There's a longstanding belief in comedy circles: If the audience doesn't like you, they won't laugh at your jokes. This is why it's so important for comedians to establish rapport with the audience right away. Much like a joke-slinger, ﬁnancial advisors must ﬁrst be liked by prospects if they want them to ﬁnd them credible enough to trust their future with.
In my second book, The Likeability Factor, I reveal insights gathered from thousands of pages of research and hundreds of personal interviews. The key ﬁnding: When you deliver emotional beneﬁts to others, they respond by liking you, which leads them to look for ways to spend more time with you. That's why I believe the L-Factor is the key to business development.
One of your biggest challenges with potential clients is getting them to pay attention to what you say, believe it enough to act on it, and ultimately value you over other alternatives. To overcome that challenge you have to break through a dense ﬁlter in the prospect's brain that disregards most inﬂuence attempts to avoid information overload. This theory was developed by researcher Donald Broadbent at Cambridge University. He found that humans put most of all incoming information on hold and will only process it when it's deemed important, which usually happens when there is an emotional connection with its source. Here's the takeaway: The shortest distance between two people is a warm connection.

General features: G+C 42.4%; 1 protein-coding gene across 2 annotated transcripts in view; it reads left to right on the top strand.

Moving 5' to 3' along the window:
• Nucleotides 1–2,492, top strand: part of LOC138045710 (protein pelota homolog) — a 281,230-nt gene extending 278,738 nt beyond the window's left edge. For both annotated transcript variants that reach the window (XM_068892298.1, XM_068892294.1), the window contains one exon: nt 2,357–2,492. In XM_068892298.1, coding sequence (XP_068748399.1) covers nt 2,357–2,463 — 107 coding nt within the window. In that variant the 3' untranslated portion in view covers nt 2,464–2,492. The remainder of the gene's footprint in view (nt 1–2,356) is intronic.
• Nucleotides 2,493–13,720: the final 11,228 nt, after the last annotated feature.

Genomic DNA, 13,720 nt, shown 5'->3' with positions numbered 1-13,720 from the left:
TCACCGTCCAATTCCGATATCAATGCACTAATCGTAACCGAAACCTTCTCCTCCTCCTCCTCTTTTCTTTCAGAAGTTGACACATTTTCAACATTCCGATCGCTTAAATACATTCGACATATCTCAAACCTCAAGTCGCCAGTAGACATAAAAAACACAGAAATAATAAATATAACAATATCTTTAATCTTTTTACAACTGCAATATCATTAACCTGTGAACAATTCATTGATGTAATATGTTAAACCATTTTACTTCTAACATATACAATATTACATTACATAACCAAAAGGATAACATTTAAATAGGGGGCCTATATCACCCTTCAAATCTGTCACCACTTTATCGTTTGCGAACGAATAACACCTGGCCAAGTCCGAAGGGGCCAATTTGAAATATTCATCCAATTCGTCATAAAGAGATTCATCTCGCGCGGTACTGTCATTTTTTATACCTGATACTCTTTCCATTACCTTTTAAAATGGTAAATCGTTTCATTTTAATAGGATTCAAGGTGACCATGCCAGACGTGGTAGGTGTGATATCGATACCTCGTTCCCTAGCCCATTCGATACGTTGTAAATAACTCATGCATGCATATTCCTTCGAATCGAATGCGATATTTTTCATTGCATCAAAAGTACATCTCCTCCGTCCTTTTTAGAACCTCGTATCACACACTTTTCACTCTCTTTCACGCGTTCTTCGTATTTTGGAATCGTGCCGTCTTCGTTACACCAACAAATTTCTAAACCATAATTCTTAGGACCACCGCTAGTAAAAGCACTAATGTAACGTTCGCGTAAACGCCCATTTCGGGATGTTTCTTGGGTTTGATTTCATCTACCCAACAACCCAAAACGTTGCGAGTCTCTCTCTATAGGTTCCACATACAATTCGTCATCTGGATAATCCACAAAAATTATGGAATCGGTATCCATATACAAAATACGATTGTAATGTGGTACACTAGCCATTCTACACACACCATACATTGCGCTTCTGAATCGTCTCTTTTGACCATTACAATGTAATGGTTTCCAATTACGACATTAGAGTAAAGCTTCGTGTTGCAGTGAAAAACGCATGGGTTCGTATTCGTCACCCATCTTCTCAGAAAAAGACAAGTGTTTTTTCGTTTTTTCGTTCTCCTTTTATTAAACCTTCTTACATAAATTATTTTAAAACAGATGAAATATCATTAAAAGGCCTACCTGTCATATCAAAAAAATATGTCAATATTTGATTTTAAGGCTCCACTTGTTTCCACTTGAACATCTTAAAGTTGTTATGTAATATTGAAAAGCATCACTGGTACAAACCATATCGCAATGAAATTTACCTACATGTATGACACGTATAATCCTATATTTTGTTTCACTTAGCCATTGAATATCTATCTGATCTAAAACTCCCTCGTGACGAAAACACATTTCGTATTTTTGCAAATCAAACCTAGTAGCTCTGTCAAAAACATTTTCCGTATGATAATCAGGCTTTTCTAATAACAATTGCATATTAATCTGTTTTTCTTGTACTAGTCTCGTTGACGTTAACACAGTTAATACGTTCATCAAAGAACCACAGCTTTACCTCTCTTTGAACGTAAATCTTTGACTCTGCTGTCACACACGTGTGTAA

Here's another way to think about it: When someone likes you, it opens up the channels of communication. Not only do they listen and believe more, they trust you enough to share closely held information, enabling you to ﬁnd the pain point which establishes the urgency for them to hire you. That was the ﬁnding from our research for the book, which found that sales professionals with high L-Factor outperformed their less likeable colleagues by double digits.
The best news here is that likeability is a capacity that we can build up through self-awareness and technique. There are four key elements to the likeable personality which are established chronologically: Friendliness, Relevance, Empathy, and Realness. And in each case, you can greatly improve.